Rubio this month urged the UK government to investigate whether the company has used forced labour in its operations after Shein’s shift to a listing in the UK, where it has also faced criticism over the lack of transparency in its supply chain.

Shein’s silence on Xinjiang stands in contrast to rivals such as Zara-owner Inditex, Hennes & Mauritz, Uniqlo and Primark, which have all previously said that they do not have production or source from companies in Xinjiang.

Clothes hanging on a donkey during the opening of Shein’s ‘pop-up’ store in Madrid
Shein is less reliant on cotton than many of its peers, using mainly polyester in its garments © Alejandro Martinez Velez/Europa Press via Getty Images

Publicly ditching Xinjiang cotton can be costly for fashion companies, especially those that count China as a sales engine. Western brands including Nike, Adidas and H&M were hit by a Chinese consumer backlash in 2021 after they pledged not to buy cotton from the region.

Even though Shein does not sell in China, it has to tread carefully since it requires Beijing’s blessing before listing overseas. The FT reported this month that the company’s efforts to distance itself from its Chinese origins had prompted extra scrutiny from Beijing as it reviewed Shein’s application to list overseas.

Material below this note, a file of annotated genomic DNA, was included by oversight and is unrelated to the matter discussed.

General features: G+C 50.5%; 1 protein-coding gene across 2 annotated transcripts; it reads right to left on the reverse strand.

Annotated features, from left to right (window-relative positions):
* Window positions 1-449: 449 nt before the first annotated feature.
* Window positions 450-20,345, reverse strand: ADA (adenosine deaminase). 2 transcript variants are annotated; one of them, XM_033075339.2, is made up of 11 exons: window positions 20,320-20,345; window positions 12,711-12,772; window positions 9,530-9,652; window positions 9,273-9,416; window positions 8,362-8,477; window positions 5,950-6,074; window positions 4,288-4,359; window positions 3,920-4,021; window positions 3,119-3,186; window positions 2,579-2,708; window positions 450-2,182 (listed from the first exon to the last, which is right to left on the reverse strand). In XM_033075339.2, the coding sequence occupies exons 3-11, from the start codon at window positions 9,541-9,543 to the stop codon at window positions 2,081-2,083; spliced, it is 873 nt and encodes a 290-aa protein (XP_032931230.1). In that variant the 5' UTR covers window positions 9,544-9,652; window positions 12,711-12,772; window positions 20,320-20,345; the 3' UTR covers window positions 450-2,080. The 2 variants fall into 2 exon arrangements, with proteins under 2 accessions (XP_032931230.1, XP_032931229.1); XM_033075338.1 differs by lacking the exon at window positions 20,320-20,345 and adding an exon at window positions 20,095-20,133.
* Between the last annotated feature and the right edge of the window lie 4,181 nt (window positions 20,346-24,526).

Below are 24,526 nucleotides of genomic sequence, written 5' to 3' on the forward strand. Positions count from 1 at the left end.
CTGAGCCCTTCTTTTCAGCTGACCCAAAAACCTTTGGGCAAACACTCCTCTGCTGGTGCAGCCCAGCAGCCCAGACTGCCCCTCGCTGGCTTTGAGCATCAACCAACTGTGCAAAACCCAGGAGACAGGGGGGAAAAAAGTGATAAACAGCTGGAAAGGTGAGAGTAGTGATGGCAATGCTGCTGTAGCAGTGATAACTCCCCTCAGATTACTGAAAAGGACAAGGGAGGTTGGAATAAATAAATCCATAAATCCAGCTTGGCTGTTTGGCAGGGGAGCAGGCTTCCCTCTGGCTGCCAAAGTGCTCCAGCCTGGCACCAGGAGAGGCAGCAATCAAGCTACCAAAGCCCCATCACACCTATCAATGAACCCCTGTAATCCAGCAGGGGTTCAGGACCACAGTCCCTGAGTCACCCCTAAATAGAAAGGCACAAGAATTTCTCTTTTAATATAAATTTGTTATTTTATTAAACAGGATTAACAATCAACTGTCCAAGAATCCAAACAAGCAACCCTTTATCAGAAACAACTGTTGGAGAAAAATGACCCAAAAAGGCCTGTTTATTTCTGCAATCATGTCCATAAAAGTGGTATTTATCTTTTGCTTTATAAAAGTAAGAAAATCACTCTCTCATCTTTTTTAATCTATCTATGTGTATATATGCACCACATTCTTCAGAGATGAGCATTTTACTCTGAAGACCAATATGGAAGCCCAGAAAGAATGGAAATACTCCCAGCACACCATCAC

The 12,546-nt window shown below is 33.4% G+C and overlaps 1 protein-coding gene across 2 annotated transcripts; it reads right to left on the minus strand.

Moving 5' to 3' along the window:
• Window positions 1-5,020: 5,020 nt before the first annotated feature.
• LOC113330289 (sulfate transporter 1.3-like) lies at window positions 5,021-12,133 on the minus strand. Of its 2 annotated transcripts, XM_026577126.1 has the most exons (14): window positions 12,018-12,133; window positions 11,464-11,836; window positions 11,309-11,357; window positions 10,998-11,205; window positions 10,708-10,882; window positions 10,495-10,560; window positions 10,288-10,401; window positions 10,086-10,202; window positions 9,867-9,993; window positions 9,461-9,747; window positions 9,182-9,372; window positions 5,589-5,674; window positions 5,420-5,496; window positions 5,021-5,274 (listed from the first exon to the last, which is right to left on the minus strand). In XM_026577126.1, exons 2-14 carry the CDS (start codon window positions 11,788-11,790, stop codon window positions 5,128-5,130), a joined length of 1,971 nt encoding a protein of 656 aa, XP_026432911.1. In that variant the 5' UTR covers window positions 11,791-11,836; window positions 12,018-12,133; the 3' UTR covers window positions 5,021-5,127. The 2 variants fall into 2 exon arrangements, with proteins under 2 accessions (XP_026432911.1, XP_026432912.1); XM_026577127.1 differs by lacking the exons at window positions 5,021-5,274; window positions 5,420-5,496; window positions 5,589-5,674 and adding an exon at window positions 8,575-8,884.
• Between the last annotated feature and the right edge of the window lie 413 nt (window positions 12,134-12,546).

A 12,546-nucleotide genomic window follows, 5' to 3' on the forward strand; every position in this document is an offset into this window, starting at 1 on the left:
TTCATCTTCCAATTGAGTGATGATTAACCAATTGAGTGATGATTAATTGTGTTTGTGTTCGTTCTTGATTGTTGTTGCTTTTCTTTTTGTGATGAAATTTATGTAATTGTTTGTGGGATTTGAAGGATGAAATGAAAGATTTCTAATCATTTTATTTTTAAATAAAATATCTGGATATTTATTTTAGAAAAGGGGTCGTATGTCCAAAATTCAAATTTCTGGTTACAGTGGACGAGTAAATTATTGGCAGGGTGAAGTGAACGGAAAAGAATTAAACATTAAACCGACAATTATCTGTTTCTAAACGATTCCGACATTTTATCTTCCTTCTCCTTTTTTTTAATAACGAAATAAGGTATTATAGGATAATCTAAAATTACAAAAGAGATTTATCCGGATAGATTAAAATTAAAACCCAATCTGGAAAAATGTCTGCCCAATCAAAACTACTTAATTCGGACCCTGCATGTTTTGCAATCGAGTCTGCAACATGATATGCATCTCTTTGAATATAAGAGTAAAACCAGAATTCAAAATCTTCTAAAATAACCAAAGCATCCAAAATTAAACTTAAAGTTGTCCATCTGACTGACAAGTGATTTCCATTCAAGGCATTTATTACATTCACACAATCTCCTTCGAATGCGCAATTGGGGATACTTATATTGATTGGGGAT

Meanwhile, experts say it is difficult for any fashion company to rid its supply chain of cotton grown in Xinjiang, especially if it uses Chinese manufacturers.

Lena Staafgard, chief operating officer of sustainability non-profit the Better Cotton Initiative, said that although “the needle is moving” on traceability, eliminating Xinjiang cotton was “challenging” because once the fibre entered the supply chain and was processed by downstream suppliers, it became “very hard” for retailers to identify its origin.

BCI, which has signed up more than 300 retailers and brands including Abercrombie & Fitch, Puma and Ikea, started operating in China, the world’s largest cotton-producing country, in 2012. But in 2020 it said it would suspend activities in Xinjiang as well as licensing of the region’s cotton.

Big names in fashion, including H&M and British designer Stella McCartney, told a UK parliamentary inquiry at the time that they could not guarantee they were not profiting from Uyghur forced labour despite their best efforts to eradicate it from their supply chain.